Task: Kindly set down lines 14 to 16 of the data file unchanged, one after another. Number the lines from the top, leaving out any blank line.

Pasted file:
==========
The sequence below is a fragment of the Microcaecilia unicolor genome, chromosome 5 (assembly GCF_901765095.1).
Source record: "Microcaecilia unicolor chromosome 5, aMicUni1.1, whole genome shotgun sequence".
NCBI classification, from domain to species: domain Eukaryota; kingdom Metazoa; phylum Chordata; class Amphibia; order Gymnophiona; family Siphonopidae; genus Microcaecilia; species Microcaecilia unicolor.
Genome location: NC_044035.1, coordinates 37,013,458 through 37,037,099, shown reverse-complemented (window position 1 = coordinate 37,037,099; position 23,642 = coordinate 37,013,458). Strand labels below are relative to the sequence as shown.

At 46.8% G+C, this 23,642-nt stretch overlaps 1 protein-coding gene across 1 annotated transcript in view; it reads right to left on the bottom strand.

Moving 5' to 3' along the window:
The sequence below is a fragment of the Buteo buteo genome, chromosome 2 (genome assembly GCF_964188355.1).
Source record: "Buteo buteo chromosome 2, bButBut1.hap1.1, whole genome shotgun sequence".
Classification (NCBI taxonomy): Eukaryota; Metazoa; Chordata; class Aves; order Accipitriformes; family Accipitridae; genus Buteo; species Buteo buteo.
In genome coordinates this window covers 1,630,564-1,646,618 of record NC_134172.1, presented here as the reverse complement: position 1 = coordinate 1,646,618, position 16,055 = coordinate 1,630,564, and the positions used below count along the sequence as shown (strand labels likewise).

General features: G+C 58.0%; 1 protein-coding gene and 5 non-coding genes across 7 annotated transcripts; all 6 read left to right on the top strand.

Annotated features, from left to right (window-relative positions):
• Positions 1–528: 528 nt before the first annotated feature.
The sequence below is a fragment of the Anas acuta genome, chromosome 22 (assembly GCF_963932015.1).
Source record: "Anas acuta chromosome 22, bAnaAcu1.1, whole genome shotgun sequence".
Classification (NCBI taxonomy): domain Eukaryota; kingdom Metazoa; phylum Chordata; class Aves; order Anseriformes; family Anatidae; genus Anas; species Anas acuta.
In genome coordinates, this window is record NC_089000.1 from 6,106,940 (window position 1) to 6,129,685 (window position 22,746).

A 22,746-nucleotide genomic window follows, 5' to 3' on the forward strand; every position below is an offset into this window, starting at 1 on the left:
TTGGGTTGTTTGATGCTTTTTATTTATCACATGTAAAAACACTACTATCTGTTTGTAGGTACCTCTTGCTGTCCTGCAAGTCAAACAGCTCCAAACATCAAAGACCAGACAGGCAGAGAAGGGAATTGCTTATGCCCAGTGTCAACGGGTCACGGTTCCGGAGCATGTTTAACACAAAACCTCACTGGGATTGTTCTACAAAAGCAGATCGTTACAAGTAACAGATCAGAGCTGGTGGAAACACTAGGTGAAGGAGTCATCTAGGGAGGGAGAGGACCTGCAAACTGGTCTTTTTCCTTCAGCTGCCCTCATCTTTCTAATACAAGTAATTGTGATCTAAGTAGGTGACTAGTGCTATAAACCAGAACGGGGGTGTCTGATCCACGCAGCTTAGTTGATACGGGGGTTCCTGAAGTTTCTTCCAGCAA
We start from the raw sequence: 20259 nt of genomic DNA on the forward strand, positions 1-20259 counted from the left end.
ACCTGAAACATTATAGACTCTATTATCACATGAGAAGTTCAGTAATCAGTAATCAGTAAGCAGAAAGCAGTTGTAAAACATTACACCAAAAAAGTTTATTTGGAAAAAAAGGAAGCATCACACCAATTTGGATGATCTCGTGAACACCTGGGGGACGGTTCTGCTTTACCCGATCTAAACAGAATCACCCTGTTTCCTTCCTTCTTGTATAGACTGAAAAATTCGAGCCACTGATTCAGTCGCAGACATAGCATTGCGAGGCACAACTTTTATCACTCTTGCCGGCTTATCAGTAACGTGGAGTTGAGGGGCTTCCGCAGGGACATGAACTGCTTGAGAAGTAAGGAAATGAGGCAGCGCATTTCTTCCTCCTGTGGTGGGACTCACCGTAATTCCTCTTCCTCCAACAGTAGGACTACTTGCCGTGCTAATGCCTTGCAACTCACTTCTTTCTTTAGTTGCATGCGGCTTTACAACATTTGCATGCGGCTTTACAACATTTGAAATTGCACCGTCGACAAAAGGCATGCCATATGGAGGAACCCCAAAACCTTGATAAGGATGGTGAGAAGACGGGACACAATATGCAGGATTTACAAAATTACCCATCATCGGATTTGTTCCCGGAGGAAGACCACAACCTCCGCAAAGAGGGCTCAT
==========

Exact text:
The sequence below is a fragment of the Anas acuta genome, chromosome 22 (assembly GCF_963932015.1).
Source record: "Anas acuta chromosome 22, bAnaAcu1.1, whole genome shotgun sequence".
Classification (NCBI taxonomy): domain Eukaryota; kingdom Metazoa; phylum Chordata; class Aves; order Anseriformes; family Anatidae; genus Anas; species Anas acuta.